Featured Reports

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Featured Articles – Written by our students

Mental Health North East visited Washington School today for an interview about mental health and their organisation in general. Pupils were also involved in interviewing several other charities including Streetwise, Waddington Street Centre and Washington Mind

MHNE is an organisation in the North East that helps charities for mental health.  Washington School students decided that they should do a story relating to Comic Relief, which was one week before News Day. They had a look on the Comic Relief website to find what kinds of charities benefit from the event. Mental health was one of the options. Washington Students found the Mental Health North East website and decided to contact them. They e-mailed them and they visited us on News Day for an interview.

The group work all over in the North East and help 368 mental health organisations. They help and support other organisations, mostly with their website. The £400 million that has been set aside by parliament for mental health services isn’t as much as you think even though it seems like a lot since it has to be shared all over the country and it has to be used for doctors and other health issues, it isn’t a lot for mental health. When questioned about the €35 million outlined in the 2013 budget Ali Lee from Waddington Street Centre (a charity that MHNE support) in County Durham said it was a ‘token gesture’ by the government, although she also acknowledged that it was a step in the right direction.

MHNE do not get any money from Comic Relief. They have tried to apply before but were unsuccessful.

MHNE help over 360 organizations by providing training and other events for everyone. They help around 36,800 people a year, indirectly. They also have a lot of volunteers to work for them. One of their roles is that they sometimes take calls from people who are in distress, sometimes getting calls off people who say they want to end their own life. All the employees have been trained to try and prevent this. They then contact a professional or the Police.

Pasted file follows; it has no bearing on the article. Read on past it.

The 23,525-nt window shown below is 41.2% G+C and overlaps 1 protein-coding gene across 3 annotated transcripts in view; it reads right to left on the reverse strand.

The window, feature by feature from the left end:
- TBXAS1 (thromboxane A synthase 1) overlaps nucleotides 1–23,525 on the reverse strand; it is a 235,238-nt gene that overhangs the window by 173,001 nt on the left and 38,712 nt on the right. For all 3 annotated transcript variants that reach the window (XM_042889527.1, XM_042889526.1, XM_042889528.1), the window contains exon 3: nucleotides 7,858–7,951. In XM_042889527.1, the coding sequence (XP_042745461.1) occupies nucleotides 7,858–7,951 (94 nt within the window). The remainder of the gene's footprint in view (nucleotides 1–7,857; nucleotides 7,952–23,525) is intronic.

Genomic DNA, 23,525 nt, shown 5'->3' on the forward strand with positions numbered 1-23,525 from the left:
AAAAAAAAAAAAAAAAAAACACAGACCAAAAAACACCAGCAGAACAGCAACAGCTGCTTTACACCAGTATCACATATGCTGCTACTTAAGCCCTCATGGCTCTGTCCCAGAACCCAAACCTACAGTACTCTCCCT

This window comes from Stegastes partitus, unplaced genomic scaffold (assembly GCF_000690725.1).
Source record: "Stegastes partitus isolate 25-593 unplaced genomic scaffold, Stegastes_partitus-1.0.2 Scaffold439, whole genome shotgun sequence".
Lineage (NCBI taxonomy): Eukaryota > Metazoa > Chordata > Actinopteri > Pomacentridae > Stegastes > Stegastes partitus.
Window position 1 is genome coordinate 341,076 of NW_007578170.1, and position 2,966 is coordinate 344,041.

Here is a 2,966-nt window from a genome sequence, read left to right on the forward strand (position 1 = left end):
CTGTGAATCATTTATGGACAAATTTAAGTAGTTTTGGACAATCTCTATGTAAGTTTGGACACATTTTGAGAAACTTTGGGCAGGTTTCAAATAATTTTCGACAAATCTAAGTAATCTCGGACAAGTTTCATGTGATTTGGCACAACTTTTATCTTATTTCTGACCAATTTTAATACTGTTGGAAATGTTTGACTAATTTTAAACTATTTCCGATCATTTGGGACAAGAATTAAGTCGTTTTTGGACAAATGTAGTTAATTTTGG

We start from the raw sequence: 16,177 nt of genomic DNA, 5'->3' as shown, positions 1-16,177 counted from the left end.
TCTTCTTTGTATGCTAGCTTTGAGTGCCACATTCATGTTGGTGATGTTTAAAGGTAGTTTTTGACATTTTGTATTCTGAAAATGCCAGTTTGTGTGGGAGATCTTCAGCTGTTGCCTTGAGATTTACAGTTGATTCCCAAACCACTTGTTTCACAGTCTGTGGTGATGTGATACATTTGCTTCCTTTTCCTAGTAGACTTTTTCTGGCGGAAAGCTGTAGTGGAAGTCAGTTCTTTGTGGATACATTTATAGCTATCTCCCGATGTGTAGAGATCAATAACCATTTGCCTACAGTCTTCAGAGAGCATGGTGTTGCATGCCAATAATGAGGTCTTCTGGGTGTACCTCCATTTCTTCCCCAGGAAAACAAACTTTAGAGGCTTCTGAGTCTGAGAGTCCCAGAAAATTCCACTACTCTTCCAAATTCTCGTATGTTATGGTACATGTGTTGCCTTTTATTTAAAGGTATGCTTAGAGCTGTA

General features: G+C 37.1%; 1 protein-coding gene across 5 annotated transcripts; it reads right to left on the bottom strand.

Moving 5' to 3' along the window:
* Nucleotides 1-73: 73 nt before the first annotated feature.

They have a few problems and ways to make their jobs easier but most of them include funding, which is very hard to get nowadays. So hard in fact that mental health charities can sometimes refer to themselves as ‘Cinderella Services’, forgotten or remembered last by the government. Their overall goal is to improve mental health in the north east and work with schools, colleges, hospitals and other organisations. They want to help everybody, not just by treating people but getting everybody involved.

As well as MHNE pupils also spoke to Tracy, the counselling manager from Streetwise which is a charity based in Newcastle Upon Tyne who work with any person between the ages of 11 – 25.

Most of Streetwise’s funding is used for staff salaries, for the building and all the costs within the building (e.g. water, electric, heating) and they have also just moved so it has been quite financially stressful recently.

Streetwise provide support for people who have sexual health problems and they also help people with mental health problems and emotional difficulties.

If they can’t provide the services people need they will refer them to a specialist or higher authority.

Streetwise are very lucky as they get funding from Comic Relief. They get funding over a period of three years (starting in September this year) they get £120,000 over the whole three years and they get £40,000 each year, despite this Streetwise are like MHNE and the rest by their need for money being really high.

Streetwise are mainly online which is one of the reasons they were given funding by Comic Relief and Children in need. They also have ways to connect to people like Skype and instant messaging.

When questioned about the funding mental health charities receive Sharon Hodgson MP said “The government’s budget for mental health treatment has decreased in real terms for the second year running. I believe this is short sighted, as a lack of treatment now will lead to much higher costs in the future.”